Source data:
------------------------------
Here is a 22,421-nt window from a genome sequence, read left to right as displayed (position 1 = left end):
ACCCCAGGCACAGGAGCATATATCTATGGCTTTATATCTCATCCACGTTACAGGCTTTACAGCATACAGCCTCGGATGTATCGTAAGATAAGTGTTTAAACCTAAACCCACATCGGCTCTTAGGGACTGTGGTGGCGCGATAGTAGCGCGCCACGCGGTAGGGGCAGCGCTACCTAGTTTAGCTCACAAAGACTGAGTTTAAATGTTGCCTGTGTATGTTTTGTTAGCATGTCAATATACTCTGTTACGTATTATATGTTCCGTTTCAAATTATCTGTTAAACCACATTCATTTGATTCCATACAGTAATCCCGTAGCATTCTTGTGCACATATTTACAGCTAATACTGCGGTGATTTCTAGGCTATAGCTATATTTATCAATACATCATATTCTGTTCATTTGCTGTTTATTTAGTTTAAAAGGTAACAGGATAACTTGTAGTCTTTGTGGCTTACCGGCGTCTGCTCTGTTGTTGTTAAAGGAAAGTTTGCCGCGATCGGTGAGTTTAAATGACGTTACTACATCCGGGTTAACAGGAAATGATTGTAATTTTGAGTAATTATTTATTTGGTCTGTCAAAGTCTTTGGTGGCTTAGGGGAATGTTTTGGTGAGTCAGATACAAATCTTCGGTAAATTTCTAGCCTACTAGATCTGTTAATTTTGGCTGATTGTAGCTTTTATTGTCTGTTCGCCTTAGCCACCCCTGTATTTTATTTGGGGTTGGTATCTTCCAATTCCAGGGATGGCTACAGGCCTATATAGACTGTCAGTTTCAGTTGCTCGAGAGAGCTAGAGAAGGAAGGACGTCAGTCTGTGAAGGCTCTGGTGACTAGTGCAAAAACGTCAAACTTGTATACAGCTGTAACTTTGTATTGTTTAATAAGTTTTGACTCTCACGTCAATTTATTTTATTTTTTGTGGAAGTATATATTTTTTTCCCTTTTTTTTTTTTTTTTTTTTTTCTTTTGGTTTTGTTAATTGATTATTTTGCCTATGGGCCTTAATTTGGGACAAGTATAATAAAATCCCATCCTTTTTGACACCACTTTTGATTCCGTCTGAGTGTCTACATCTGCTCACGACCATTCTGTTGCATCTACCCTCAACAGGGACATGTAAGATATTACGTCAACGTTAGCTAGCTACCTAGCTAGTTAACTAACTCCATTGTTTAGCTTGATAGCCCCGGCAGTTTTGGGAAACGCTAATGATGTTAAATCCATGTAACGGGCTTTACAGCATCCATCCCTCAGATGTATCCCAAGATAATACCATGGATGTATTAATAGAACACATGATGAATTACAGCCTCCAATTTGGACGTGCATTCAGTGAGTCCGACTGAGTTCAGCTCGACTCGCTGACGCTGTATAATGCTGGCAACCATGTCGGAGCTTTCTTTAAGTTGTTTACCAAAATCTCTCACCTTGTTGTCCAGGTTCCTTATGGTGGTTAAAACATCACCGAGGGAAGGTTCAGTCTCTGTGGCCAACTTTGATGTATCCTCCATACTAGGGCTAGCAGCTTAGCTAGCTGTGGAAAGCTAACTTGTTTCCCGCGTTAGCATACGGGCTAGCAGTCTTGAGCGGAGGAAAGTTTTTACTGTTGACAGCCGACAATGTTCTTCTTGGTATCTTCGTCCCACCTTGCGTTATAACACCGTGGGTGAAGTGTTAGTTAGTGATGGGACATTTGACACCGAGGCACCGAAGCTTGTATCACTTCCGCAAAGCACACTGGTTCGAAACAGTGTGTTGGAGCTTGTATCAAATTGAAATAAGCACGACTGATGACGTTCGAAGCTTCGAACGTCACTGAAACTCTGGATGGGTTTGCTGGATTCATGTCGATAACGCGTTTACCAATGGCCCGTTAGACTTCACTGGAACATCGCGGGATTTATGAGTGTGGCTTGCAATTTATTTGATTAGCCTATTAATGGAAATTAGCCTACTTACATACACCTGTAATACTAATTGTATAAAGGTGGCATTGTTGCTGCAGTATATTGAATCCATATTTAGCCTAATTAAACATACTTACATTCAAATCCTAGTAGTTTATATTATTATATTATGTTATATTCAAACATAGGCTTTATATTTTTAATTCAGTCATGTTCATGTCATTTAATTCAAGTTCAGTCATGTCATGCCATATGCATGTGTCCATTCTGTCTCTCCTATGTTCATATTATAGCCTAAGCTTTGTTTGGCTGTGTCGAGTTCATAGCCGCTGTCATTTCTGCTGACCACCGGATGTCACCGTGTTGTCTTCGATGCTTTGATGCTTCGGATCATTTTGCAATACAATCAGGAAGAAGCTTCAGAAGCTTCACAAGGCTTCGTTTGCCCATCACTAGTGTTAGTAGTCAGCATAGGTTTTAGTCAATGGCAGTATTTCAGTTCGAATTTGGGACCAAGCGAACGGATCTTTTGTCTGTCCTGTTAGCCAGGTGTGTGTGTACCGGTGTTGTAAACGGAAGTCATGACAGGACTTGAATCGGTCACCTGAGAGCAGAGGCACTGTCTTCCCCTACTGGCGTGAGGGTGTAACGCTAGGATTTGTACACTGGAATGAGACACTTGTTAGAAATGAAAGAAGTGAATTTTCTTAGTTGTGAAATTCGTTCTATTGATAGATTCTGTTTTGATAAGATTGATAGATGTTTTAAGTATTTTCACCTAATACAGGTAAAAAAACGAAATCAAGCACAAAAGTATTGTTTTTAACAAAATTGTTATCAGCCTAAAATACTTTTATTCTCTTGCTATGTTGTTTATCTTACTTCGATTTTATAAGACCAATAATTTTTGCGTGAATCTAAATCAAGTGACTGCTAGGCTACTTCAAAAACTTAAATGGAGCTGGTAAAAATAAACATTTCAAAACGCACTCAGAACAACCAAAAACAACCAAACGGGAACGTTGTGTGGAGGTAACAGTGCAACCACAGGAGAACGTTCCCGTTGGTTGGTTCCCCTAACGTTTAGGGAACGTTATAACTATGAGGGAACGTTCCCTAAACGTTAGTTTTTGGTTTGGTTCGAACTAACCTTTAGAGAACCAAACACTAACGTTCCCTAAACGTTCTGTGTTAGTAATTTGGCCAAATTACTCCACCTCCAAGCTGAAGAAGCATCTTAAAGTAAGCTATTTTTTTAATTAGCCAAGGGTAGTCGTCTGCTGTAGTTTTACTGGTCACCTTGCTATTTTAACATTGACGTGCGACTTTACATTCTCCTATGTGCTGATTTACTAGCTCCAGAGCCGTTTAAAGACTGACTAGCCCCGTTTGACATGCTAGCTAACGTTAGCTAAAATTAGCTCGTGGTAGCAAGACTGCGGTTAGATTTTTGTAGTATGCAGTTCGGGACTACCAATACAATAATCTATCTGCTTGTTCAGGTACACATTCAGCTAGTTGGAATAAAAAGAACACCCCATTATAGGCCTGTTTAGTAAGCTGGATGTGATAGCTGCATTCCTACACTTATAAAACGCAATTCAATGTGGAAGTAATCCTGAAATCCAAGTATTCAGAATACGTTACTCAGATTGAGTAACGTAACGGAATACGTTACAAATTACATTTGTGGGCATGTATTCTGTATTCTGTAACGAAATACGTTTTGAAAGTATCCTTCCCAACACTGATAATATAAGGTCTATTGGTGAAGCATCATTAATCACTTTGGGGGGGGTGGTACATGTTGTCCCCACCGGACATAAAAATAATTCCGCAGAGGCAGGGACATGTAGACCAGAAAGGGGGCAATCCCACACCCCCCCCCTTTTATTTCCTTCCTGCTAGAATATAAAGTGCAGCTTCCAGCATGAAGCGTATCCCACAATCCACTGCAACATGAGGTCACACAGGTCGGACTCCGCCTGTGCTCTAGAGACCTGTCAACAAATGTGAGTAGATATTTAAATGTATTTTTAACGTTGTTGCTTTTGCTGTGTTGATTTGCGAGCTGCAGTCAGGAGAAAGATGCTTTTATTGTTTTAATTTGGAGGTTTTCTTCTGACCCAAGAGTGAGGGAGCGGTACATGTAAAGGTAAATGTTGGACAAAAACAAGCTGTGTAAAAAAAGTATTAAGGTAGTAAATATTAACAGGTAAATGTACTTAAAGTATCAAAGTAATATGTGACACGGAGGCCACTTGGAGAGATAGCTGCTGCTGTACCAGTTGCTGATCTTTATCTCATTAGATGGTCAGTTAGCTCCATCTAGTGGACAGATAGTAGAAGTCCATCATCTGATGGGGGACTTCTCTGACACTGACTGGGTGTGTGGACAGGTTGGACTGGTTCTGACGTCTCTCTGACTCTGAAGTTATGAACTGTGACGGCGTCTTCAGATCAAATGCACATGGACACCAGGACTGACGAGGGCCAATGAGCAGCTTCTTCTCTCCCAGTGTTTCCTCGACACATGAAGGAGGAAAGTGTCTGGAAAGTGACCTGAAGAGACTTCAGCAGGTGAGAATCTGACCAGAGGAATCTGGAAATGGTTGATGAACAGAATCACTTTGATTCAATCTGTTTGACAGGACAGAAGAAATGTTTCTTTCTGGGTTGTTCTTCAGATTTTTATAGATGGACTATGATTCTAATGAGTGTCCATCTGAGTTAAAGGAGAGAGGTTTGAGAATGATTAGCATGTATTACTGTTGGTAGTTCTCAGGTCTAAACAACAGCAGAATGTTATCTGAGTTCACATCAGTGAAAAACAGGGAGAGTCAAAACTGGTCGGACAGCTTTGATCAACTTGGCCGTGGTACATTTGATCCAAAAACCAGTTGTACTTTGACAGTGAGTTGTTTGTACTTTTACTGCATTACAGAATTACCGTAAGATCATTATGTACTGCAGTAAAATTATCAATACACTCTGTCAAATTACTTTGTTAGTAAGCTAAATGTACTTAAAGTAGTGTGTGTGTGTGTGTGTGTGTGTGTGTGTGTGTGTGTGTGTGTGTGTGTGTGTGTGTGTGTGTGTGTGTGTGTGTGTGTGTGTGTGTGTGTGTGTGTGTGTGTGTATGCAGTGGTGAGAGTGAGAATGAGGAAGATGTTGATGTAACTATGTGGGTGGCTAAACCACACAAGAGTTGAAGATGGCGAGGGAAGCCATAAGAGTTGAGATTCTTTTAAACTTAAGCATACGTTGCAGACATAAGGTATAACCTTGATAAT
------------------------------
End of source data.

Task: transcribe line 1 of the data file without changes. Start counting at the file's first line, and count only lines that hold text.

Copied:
Here is a 22,421-nt window from a genome sequence, read left to right as displayed (position 1 = left end):